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Court rules; Facebook could be held liable for sex trafficking on its platform

The Texas Supreme Court ruled on Friday that Facebook can be held responsible if sex traffickers use the platform to prey on children. Following three Texas-based lawsuits involving teenage sex traffic victims, the state court ruled that Facebook is not a ‘lawless no-man’s land’ and that it can be held accountable.

The victims were allegedly preyed on via the social media platform’s messaging system, prompting prosecutors to accuse the site of negligence in failing to better block sex trafficking opportunities. Facebook argued that it is protected by Section 230 of the Communications Act, which states that online platforms are not responsible for third-party content posted on the service’s website.

‘Holding internet platforms accountable for words or actions of their users is one thing, and the federal precedent uniformly dictates that section 230 does not allow it,’ the court found, according to the Chronicle. ‘Holding internet platforms accountable for their own misdeeds is quite another thing. This is particularly the case for human trafficking.’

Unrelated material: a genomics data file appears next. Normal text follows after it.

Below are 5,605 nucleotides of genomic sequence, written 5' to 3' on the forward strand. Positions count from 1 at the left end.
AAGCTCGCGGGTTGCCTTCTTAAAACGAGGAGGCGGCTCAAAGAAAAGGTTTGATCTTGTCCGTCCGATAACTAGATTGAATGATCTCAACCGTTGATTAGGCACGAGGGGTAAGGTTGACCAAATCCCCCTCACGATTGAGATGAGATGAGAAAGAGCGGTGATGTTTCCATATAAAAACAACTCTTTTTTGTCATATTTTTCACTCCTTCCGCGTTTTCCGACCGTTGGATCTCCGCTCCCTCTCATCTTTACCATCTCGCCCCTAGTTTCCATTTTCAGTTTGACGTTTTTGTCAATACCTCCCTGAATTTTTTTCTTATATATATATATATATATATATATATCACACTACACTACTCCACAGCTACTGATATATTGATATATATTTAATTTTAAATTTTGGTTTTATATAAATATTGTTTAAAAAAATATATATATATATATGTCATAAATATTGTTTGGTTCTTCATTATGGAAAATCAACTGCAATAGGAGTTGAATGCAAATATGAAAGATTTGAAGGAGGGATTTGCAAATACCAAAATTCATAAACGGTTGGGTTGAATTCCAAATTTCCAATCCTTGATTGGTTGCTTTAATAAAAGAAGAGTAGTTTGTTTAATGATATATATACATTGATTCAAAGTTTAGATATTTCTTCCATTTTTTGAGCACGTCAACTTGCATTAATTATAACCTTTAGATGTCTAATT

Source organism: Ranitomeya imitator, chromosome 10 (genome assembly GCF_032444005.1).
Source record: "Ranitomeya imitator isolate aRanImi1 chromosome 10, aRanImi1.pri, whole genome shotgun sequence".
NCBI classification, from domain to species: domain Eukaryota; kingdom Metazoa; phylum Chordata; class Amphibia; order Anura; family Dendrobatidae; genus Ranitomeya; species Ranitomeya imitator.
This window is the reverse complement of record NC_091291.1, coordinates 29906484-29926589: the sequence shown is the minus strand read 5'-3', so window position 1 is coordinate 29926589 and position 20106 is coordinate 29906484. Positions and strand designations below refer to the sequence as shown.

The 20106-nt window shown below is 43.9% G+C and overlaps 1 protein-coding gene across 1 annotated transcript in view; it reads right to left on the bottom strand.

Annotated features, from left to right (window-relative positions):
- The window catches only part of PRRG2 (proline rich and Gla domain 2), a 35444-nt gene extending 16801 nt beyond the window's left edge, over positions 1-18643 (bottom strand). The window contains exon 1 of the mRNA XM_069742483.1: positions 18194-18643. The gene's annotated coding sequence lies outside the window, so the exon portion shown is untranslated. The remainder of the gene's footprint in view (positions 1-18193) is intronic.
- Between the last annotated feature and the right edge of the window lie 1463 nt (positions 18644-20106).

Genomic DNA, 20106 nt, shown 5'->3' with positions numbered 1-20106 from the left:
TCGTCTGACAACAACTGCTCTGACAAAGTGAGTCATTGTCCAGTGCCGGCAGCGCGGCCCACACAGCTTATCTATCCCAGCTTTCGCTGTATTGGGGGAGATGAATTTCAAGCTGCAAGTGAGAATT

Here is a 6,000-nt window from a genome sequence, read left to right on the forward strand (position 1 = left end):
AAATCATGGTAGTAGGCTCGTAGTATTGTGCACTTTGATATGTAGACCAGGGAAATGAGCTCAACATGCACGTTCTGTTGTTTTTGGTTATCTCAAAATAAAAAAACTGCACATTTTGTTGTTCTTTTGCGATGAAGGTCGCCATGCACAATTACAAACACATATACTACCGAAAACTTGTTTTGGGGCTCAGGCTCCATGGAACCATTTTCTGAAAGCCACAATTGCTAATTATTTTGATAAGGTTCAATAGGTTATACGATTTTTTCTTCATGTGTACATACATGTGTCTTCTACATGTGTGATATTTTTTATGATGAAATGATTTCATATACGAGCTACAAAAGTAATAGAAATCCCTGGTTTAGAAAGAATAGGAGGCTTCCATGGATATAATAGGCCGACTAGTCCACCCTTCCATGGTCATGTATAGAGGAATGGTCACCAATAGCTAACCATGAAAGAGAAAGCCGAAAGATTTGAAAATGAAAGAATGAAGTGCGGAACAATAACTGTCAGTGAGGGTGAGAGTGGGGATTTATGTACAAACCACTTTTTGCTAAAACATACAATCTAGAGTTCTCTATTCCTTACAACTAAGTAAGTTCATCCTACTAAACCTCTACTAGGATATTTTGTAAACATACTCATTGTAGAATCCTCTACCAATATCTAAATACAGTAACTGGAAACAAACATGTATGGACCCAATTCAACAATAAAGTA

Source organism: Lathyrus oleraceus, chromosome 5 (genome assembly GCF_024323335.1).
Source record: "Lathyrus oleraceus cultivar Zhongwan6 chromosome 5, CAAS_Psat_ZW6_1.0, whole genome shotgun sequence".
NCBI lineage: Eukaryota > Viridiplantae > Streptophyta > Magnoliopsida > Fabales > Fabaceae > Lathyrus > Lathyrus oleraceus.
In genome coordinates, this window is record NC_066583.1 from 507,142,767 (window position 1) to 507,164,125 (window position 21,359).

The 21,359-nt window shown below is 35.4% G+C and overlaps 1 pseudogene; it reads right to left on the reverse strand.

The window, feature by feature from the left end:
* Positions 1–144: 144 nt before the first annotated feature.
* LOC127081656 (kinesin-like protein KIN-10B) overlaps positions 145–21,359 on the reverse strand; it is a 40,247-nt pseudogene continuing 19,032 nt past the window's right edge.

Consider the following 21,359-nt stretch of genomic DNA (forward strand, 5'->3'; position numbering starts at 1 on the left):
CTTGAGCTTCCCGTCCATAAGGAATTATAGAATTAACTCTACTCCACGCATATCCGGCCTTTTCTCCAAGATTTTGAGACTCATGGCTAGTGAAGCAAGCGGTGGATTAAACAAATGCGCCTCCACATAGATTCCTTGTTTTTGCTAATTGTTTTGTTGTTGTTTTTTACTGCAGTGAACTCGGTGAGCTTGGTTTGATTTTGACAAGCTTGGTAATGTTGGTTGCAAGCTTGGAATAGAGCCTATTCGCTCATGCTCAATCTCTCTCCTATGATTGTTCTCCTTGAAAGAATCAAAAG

The Facebook spoke person said, ‘We’re reviewing the decision and considering potential next steps. Sex trafficking is abhorrent and not allowed on Facebook.’  ‘We will continue our fight against the spread of this content and the predators who engage in it.’ Reforming Section 230 could mean that large companies like Facebook, Twitter, and Google are held to more stringent standards regarding what is published on their platforms.


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